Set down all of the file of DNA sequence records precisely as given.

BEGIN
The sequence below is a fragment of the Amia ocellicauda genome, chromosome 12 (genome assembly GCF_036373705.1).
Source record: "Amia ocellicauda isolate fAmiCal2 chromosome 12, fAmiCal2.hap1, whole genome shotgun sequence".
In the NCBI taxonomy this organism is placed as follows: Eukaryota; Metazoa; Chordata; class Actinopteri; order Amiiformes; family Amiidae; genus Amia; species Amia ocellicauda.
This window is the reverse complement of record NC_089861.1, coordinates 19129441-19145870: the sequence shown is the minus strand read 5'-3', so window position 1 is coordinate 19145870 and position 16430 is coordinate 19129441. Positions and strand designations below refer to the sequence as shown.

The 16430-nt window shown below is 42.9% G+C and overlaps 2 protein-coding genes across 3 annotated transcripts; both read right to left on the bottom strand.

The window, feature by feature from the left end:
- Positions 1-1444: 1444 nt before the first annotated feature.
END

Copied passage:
The sequence below is a fragment of the Amia ocellicauda genome, chromosome 12 (genome assembly GCF_036373705.1).
Source record: "Amia ocellicauda isolate fAmiCal2 chromosome 12, fAmiCal2.hap1, whole genome shotgun sequence".
In the NCBI taxonomy this organism is placed as follows: Eukaryota; Metazoa; Chordata; class Actinopteri; order Amiiformes; family Amiidae; genus Amia; species Amia ocellicauda.
This window is the reverse complement of record NC_089861.1, coordinates 19129441-19145870: the sequence shown is the minus strand read 5'-3', so window position 1 is coordinate 19145870 and position 16430 is coordinate 19129441. Positions and strand designations below refer to the sequence as shown.

The 16430-nt window shown below is 42.9% G+C and overlaps 2 protein-coding genes across 3 annotated transcripts; both read right to left on the bottom strand.

The window, feature by feature from the left end:
- Positions 1-1444: 1444 nt before the first annotated feature.